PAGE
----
“Unless the U.S. data is really bad, I think the euro-dollar is still firmly bearish,” Ahmad said. The ongoing standoff between German and Greek officials over the next installment of Greece’s bailout remains a risk, Ahmad added.

Traders will be awaiting news out of a meeting between German Chancellor Angela Merkel and Greek Prime Minister Alexis Tsipras, scheduled for Monday. They will also be watching a speech by Federal Reserve Vice Chairman Stanley Fischer, set to begin 12:30 p.m. Eastern.

U.S. stocks started the session higher, with the S&P 500 up 0.18%, or 4 points to 2,111.6. The yield on the 10-year note weakened 1.4 basis points to 1.918%.

The dollar (USDJPY) traded at 119.71 yen, its lowest level against the Japanese currency in nearly a month. It traded at 120.04 Friday.

The ICE U.S. Dollar Index (DXY), a measure of the buck’s strength against a basket of six rival currencies, was down 0.76% to 97.1540.

The pound

The currency of the U.K. traded flat against the dollar Monday, but Juckes said it appears vulnerable, as the polls for May’s Parliamentary elections suggest the Scottish National Party could make huge gains in representation.

“A weak government, an expensive (vs the Euro) currency [and] outsize current account and budget deficits still make for longer-term concerns,” Juckes said in a research note.

The pound (GBPUSD) traded flat at $ 1.4933, compared with $ 1.4953 Friday. Meanwhile, one euro traded at 73.16 pence, compared with 72.36 pence Friday.

Currencies: Surprise China rate cut pushes dollar higher

LONDON (MarketWatch) — The dollar shrugged off a slate of weak economic data Monday to trade higher against the euro, yen and pound, benefiting from a surprise rate cut from the People’s Bank of China.

The central bank cut its benchmark lending and deposit rates by a quarter of a percentage point on Saturday, raising concerns about flagging growth in the world’s second-largest economy.

Th move highlighted the divergence between the U.S. economy and economies in Asia and Europe, said Jameel Ahmad, chief market analyst at FXTM.

“At a time when so many central banks are shifting stance and unexpectedly easing monetary policy, optimism that the Federal Reserve will still be raising US interest rates at some point this year is enough to support the USD uptrend,” Ahmad wrote.

The euro EURUSD, -0.12%  fell to $ 1.1195, flat compared with its Friday-afternoon value of $ 1.1198. The buck USDJPY, +0.38%  traded at 120.08 yen, its highest level in nearly three weeks. It traded at ¥119.63 Friday. The pound GBPUSD, -0.48%  traded at $ 1.53, compared with $ 1.54 Friday.

Personal spending declined more than expected in January, which could weigh on gross domestic product growth, if consumer spending doesn’t pick up in March, Ahmad wrote.

The dollar shrugged off a report from the Institute for Supply Management showing that its manufacturing index fell to 52.9% in February, a fourth monthly decline. Economists polled by MarketWatch expected a reading of 52.8%.

The ICE U.S. Dollar Index, a measure of the greenback’s strength against a trade-weighted basket of six rival currencies, DXY, -0.05%  rose 0.1% to 95.37.

The greenback finished February higher against the euro for the eighth straight month.

Euro Breakouts Hard to Avoid with Upcoming ECB Rate Decision??

Talking Points:

  • Dollar Stabilizes but Not Because of Yellen or Risk Trends
  • Euro Breakouts Hard to Avoid with Upcoming ECB Rate Decision
  • Yen Crosses Capable of Starting the Risk Run?

Dollar Stabilizes but Not Because of Yellen or Risk Trends

Though the recovery effort wasn’t as substantial as the tumble that preceded it, the US dollar put in for a rebound Wednesday. The Dow Jones FXCM Dollar Index (ticker = USDollar) put in for its biggest advance in two weeks, and the benchmark currency rose against all of its major counterparts by an average of 0.28 percent. Yet, in this advance, the index barely budged from its 14-month range low, EURUSD held above 1.3900, GBPUSD remains in reach of 5-year highs, and USDJPY is technically still in breach of a long-term bullish trendline. This lack of conviction in price is a solid reflection of the fundamental circumstances that underlie the environment.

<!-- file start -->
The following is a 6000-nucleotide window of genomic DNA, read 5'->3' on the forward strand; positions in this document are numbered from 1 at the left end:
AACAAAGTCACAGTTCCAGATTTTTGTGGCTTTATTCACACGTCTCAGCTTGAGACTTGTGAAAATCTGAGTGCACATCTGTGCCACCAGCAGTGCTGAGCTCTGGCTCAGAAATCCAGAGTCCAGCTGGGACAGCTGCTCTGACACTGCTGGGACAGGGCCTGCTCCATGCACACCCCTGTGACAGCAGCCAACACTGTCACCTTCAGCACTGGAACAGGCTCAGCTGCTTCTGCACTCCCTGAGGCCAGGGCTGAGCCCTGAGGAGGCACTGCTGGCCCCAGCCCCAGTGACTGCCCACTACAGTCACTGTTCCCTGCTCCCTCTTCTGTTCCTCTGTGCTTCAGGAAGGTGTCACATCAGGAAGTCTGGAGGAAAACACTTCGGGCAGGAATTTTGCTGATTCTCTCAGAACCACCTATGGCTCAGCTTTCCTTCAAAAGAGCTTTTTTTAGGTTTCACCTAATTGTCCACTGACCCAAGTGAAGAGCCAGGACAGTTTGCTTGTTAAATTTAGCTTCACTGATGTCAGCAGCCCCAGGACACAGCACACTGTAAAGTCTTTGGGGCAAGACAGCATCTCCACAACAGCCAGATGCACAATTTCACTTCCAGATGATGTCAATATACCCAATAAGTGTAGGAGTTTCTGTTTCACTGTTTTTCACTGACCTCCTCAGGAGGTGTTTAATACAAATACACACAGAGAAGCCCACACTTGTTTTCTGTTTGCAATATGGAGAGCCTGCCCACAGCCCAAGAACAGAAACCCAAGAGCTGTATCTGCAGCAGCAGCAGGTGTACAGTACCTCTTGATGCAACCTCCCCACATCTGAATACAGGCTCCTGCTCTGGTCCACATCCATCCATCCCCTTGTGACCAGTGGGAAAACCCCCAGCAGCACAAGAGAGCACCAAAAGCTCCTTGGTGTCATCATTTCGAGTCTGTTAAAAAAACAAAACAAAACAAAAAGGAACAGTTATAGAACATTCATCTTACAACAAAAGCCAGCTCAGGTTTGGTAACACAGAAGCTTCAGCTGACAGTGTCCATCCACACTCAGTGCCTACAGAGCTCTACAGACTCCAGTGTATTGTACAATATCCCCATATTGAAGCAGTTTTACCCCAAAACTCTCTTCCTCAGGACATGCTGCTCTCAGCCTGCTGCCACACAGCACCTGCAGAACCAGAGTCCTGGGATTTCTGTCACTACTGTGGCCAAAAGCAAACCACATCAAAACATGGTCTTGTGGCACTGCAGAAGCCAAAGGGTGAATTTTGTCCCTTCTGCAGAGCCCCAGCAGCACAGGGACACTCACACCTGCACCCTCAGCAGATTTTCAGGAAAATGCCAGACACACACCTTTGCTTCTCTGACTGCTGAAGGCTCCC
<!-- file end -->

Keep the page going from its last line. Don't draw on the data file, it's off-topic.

With the rebound from the past session, many would latch on to the idea that Fed Chair Janet Yellen’s testimony before the Joint Economic Committee was a catalyst for the recovery effort. In her comments, the central banker reinforced the FOMC’s general optimism for growth and the path towards the return to a tightening regime. Adding a new phrase for speculators to chew on, she specifically noted that QE3 should be fully wound-down by the Fall if they maintain their current pace. That is on the earlier side of the range expected. How much would this really add to rate expectations and leverage a premium for the dollar though? Looking at shorter duration Treasuries – good barometers for the return to a hawkish regime – both the 2 and 5-year Treasury yields dropped.

So, what motivated the dollar this past session – and will subsequently guide it going forward unless something significant tips the market off its axis? Complacency. Short bursts of volatility will become more frequent as participation fades; but the moves will die well before developing into trends and retracements will follow close behind. Ahead, a wave of Fed speakers will test their influence over rate forecasts again.

Euro Breakouts Hard to Avoid with Upcoming ECB Rate Decision

EURUSD has a 250 range that it can traverse before the market starts to talk about trend development once again. EURJPY has less than 100 pips to cover before breaking out, while EURGBP is working with less than 50 pips. The Euro’s limited trading scope isn’t particularly remarkable given the general conditions of the FX and financial markets. However, those limitations turn into a dangerous liability when we face event risk that can generate volatility and event trend. That is the case with the upcoming ECB rate decision. The central bank has positioned itself into direct conflict with the market. Speculative appetite for higher yield has directed global capital into Eurozone periphery bonds while reserve diversification has raised the profile of the world’s second most liquid currency. These are motivated capital flows. When ECB President Draghi made the connection between a high Euro and inflation in charged commentary in March (13th) and April (24th), he set a psychological boundary around 1.4000. Yet, the warnings haven’t turned the market. If the ECB doesn’t escalate, it may very well break.